A view of a damaged building after a fire broke out at Iran's Natanz Nuclear Facility, in Isfahan, Iran, July 2, 2020.Credit: /AP

But when it tested out the technology and assessed its viability, the CIA decided to scrap the program on the grounds that it was not feasible and was too dangerous. Carrying out the plan would have required smuggling trucks into Iran and loading them with heavy equipment. Subsequently, according to reports, Mossad directors (Meir Dagan and Tamir Pardo), Israeli army intelligence chiefs (Aharon Ze’evi-Farkash, Amos Yadlin and Aviv Kochavi), along with commanders of Unit 8200, got together with the Americans and other espionage agencies to find other creative ways to damage, disrupt and delay Iran’s plans.

It was clear to those involved in the work that it was necessary to assemble a wide-ranging set of tools that would make systematic, coordinated, international operations possible and force Iran to suspend its nuclear program at the very least. No one ever imagined that Iran would give up its plans for the nuclear option, if not the construction of an actual atomic bomb.

According to foreign reports, this toolbox included inserting a computer virus into electricity boxes manufactured by the German company Siemens, which were connected to the computers running the Natanz centrifuges. The virus was dubbed Stuxnet and the joint operation by the Mossad, the CIA, Unit 8200 and its U.S. counterpart at the National Security Agency, was called Operation Olympic Games (as revealed in the United States in 2011).

More advanced centrifuges

In 2009, it was discovered that the Iranians had built another uranium enrichment site at Fordo, near the city of Qom, which was built even deeper in the ground than the Natanz facility and would be difficult to destroy. (The Israel Air Force does not have bunker-busting bombs as the United States does).

It also turned out that Iranian experts had managed to develop centrifuges that were more advanced than those acquired from Pakistan. The Iranian ones were capable of enriching larger quantities of uranium in less time.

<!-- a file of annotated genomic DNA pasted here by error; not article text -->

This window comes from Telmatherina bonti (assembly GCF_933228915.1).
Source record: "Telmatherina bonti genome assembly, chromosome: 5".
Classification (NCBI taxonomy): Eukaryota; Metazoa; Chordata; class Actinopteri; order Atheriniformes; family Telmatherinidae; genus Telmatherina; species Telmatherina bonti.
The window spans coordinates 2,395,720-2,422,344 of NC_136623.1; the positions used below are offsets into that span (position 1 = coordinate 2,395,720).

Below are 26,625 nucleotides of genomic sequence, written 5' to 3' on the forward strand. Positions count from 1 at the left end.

As the other operations were proceeding, nuclear scientists who were part of Iran’s nuclear “weaponization” team, responsible for the most critical stage of nuclear weapons production, began to disappear one after another. The U.S. secretary of state at the time, Hillary Clinton, declared that her country was not involved in the deaths or assassinations. From her statement and prior precedents and analyses, the international media attributed the assassinations to the Mossad.

According to foreign reports, these operations were a mix of Mossad, Iranian agents and others assigned to the task. It was clear that the assassinated scientists would be replaced by others, but the targeted killings also had a psychological aspect – consisting of a threat that it was hoped would dissuade Iranian scientists working at universities from joining the secret military project.

This July 3, 2020, satellite image from Planet Labs Inc. shows a damaged building after a fire and explosion at Iran's Natanz nuclear site.Credit: /AP

In addition to the killings and sabotage, the United States and other Western powers (and later, following a UN Security Council resolution, Russia and China) increased diplomatic and economic pressure on Iran. Here, too, the Mossad played an important role, being involved in gathering information that would be the basis for targeting Iranian companies and the financial sectors upon which sanctions could be imposed.

Iran’s economy was hit hard and in 2013 the Iranians agreed to enter negotiations, which in July 2015 produced the international nuclear agreement with the six major powers, which was signed in Vienna (the JCPOA).